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Governor Hogan and The Board of Public Works jointly announced Wednesday that the state will fund community and city projects in Baltimore City.

The Board of Public Works has unanimously voted to provide $7.6 million to help fund Playground and Parks projects in Baltimore.  The $7.6 million sum will be used towards 11 different projects across the city, from improving the city’s park system to building playgrounds and athletic fields, much of the city will be impacted.  The Baltimore City Department of Recreation and Parks will assist in the completion of the projects, many of which will also help to make parks, playgrounds and buildings handicap accessible in compliance with the Americans with Disabilities Act and the Consumer Product Safety Commission’s guidelines.

                    Parks and Facilities Receiving Funding

The largest portion of the $7.6 million award go towards a project at the Cahill Fitness and Wellness Center with $2.4 million being used to build a brand new center in the Gywnns Falls area.  $1.5 million will be put into the Citywide Park System, approximately $770,000 will be used to renovate the Druid Hill Park Reptile Center and $750,000 will go towards the renovation of the Gwynns Falls Maintenance Yard.  A playground will be built in Violetville Park while improvements will be made to Clifton Park, Herring Run Park and Patterson Park.  Athletic Fields will be built using $300,000 of the total award in Gwynns Falls Park while $200,000 will be used to make improvements to the Frederic B. Leidig Recreation Center.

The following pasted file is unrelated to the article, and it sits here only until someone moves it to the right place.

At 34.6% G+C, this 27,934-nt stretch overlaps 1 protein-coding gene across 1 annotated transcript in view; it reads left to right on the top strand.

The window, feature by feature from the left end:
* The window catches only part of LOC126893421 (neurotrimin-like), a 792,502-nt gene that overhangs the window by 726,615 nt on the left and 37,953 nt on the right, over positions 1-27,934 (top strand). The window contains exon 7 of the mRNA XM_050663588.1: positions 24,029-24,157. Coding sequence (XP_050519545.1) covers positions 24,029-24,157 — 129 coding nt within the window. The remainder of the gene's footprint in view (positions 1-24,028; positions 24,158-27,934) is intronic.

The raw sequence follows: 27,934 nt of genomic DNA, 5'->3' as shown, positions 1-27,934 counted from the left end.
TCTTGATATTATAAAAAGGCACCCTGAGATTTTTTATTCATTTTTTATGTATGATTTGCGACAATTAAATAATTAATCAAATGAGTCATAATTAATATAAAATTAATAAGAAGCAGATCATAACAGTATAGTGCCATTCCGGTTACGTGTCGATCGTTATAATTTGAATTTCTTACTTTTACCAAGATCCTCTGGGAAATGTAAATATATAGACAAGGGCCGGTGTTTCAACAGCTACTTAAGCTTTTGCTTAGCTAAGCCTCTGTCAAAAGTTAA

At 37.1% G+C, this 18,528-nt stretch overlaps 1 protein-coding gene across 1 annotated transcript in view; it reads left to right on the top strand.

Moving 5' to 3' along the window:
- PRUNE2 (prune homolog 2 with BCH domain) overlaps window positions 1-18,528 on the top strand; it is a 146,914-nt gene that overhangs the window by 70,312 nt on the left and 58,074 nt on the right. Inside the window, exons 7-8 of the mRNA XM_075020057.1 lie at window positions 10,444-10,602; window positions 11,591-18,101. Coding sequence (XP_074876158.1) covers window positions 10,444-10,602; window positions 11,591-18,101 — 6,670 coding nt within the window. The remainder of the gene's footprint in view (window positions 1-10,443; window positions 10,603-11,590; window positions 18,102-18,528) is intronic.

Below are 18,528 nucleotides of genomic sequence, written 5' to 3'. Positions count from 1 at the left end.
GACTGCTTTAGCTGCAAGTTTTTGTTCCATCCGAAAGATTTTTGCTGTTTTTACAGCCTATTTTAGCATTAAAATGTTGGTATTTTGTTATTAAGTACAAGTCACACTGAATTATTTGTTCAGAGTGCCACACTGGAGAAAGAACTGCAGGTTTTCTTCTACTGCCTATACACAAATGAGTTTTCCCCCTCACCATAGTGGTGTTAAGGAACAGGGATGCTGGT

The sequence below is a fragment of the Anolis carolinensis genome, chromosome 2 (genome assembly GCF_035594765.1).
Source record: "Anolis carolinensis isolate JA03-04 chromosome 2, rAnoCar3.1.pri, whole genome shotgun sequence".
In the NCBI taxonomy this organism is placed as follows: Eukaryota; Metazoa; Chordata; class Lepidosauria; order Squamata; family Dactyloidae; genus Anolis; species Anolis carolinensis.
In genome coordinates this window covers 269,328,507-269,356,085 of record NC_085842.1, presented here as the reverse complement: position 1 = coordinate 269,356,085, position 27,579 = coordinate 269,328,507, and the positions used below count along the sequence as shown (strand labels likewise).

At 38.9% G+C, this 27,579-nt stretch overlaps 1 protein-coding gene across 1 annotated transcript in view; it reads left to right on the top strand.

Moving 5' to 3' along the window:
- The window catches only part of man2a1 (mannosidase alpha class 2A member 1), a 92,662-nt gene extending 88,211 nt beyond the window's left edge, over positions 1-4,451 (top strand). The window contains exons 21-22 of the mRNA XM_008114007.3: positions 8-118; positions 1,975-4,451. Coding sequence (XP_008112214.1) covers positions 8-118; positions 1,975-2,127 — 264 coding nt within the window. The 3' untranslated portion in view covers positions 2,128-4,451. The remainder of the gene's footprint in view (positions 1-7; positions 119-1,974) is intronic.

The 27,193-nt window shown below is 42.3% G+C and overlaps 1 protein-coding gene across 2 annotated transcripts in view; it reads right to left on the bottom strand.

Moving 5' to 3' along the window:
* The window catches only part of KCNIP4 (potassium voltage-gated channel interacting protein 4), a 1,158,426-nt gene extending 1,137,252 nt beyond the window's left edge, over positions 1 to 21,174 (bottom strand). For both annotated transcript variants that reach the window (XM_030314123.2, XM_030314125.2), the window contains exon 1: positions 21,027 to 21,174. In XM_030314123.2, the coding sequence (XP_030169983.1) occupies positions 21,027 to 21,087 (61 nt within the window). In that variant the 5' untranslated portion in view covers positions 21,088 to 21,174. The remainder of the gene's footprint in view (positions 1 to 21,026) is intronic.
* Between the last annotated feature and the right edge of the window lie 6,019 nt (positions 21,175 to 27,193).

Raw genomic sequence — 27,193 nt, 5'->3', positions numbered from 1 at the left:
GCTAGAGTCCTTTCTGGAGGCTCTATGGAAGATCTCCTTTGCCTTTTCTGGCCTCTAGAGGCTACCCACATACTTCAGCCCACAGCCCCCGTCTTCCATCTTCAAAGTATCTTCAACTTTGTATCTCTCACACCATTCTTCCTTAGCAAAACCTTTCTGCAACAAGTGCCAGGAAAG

The projects that gained funding were part of a series of items set forth by the Maryland Department of Natural Resources, the approved funding will come from the Department’s Program Open Space,  Community Parks and Playgrounds Program as well as a Baltimore Direct City Grant.  In addition to the specified main goal of the projects, many of the parks’ amenities will be enhanced while existing sites will be linked with trails and other recreation sites to benefit the citizens and community of the localized project areas in an environmentally friendly way.

The University of Maryland is building a new hospital!

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